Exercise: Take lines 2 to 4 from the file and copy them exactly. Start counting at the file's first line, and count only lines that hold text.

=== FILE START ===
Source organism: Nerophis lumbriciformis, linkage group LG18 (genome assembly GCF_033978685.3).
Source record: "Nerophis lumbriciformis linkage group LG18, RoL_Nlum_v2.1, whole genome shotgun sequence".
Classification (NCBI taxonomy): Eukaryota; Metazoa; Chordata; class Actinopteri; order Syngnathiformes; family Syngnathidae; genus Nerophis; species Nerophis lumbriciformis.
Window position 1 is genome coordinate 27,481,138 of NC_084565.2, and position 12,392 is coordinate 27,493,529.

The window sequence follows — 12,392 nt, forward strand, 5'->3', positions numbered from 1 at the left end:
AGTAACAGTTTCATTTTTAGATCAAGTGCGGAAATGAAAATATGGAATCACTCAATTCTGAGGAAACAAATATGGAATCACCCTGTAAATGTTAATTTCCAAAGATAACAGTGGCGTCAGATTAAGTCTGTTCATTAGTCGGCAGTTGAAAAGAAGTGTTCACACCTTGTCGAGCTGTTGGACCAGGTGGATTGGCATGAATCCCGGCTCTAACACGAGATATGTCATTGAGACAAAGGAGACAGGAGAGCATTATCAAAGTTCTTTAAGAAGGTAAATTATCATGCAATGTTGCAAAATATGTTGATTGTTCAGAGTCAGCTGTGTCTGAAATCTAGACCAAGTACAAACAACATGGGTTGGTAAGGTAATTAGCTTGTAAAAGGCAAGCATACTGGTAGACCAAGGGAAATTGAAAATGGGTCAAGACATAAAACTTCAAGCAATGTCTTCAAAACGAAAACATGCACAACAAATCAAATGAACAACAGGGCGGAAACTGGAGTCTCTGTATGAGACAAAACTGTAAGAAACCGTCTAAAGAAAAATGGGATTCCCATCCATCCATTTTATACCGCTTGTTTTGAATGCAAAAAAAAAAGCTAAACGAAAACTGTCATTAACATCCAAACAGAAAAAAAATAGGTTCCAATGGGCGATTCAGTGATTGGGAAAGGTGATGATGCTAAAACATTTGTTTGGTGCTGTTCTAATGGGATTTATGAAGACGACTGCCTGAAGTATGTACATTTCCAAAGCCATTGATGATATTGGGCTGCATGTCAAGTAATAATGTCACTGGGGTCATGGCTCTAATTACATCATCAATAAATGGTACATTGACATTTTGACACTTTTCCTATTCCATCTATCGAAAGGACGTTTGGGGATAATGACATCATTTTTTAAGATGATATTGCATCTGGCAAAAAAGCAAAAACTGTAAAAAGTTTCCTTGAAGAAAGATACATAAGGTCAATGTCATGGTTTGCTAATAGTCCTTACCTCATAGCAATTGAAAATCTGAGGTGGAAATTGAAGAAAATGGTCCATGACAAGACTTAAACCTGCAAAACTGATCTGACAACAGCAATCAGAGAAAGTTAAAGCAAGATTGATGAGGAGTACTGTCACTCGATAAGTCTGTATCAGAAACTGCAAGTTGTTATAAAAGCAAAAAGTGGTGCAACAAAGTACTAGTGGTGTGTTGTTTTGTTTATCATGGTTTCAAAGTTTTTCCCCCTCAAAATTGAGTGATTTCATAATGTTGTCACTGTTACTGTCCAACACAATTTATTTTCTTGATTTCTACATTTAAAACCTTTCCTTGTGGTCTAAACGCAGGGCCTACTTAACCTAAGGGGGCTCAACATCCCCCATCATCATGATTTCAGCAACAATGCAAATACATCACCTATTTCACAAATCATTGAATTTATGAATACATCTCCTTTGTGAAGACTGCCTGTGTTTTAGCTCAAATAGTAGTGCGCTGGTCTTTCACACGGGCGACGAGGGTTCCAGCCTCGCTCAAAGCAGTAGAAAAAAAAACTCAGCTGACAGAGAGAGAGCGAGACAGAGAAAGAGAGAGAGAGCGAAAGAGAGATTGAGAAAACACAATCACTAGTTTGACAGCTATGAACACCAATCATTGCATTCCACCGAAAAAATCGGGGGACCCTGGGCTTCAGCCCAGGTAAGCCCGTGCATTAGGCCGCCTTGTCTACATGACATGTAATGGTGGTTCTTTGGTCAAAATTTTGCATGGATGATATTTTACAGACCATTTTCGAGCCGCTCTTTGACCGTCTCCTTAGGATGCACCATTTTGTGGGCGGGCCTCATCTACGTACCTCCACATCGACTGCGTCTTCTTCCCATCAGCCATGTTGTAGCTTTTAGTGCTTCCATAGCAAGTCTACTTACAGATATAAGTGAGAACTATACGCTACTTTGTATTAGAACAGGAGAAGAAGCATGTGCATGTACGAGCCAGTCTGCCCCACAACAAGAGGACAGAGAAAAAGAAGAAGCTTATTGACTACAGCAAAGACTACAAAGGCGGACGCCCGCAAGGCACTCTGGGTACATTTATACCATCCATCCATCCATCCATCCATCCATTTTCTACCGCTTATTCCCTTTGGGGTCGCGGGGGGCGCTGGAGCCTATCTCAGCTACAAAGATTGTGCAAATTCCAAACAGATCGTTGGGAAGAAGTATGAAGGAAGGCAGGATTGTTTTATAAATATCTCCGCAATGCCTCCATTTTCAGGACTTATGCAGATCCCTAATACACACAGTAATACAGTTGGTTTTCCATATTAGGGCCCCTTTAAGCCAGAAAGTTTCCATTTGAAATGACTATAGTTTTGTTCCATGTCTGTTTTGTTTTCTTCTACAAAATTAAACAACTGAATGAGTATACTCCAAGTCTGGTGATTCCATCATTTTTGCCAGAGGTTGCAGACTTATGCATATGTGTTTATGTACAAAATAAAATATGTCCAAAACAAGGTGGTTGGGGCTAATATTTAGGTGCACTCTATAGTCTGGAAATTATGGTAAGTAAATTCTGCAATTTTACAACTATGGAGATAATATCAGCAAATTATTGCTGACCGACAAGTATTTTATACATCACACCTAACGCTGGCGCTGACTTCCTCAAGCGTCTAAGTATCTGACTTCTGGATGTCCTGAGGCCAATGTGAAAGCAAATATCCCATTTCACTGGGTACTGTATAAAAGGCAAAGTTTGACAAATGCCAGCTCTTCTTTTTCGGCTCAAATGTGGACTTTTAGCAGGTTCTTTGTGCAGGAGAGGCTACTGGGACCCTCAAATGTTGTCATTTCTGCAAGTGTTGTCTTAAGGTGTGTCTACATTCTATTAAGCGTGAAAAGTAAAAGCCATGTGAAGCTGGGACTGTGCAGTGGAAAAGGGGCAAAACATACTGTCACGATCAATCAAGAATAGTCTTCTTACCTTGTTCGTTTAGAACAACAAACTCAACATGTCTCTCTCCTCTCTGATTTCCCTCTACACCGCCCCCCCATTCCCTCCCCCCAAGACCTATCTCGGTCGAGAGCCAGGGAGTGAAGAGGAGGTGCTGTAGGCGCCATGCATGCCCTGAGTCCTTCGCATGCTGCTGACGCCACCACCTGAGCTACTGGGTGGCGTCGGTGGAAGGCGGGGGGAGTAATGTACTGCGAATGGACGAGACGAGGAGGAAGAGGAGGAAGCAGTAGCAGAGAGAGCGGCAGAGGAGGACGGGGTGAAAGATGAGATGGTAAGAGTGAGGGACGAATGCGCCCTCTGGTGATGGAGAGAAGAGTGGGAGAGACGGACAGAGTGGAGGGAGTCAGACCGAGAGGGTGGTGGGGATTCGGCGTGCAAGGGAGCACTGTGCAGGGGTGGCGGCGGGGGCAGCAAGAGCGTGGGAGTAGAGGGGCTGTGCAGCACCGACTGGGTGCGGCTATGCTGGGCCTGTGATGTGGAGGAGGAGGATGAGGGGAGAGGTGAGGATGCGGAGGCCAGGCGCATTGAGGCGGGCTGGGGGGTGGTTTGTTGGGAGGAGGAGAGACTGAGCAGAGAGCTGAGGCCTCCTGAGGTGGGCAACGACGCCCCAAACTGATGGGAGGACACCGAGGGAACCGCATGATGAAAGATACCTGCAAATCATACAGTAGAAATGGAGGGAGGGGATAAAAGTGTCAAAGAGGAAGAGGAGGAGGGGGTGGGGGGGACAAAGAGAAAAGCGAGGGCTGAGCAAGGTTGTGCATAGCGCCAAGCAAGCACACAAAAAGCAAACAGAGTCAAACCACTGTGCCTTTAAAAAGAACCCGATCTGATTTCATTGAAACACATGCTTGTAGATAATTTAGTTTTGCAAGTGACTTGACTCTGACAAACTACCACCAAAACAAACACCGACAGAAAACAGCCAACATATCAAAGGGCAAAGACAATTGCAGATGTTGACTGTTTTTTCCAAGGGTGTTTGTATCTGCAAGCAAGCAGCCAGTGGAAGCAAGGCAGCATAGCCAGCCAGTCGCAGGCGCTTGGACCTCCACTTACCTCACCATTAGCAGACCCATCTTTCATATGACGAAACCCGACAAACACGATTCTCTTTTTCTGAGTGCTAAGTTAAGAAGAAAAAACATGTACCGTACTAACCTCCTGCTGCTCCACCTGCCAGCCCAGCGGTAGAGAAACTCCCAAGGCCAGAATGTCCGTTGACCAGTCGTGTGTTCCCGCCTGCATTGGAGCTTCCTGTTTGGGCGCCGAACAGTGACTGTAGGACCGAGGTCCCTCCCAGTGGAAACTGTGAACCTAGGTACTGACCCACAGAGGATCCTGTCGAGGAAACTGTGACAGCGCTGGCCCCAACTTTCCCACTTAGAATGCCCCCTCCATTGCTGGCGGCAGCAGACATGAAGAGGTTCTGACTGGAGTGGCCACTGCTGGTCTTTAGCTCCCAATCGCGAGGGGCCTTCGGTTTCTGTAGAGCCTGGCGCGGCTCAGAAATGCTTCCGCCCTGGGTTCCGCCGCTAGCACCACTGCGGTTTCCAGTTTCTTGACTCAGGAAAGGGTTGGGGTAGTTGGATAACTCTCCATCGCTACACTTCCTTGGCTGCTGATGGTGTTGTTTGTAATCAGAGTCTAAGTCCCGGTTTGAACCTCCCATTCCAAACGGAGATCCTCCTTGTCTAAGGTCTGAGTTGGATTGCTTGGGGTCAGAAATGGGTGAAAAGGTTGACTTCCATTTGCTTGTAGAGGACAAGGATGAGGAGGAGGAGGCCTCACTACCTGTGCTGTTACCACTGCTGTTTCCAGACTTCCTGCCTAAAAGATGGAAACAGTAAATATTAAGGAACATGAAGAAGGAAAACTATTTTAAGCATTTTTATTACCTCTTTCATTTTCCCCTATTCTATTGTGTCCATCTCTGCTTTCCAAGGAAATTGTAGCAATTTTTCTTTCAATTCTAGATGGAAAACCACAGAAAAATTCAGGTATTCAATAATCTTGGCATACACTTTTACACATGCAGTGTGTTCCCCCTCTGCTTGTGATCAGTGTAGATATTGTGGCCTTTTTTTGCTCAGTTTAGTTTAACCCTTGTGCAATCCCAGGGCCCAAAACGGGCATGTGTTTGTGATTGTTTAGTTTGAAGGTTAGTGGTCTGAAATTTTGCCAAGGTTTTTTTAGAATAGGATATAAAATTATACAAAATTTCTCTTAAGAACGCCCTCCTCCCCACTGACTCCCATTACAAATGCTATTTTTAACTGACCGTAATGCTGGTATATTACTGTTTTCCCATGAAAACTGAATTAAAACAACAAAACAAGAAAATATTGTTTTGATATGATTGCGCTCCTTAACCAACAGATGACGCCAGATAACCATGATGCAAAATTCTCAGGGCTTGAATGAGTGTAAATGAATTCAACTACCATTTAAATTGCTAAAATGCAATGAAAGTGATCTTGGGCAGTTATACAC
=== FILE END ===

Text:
Source record: "Nerophis lumbriciformis linkage group LG18, RoL_Nlum_v2.1, whole genome shotgun sequence".
Classification (NCBI taxonomy): Eukaryota; Metazoa; Chordata; class Actinopteri; order Syngnathiformes; family Syngnathidae; genus Nerophis; species Nerophis lumbriciformis.
Window position 1 is genome coordinate 27,481,138 of NC_084565.2, and position 12,392 is coordinate 27,493,529.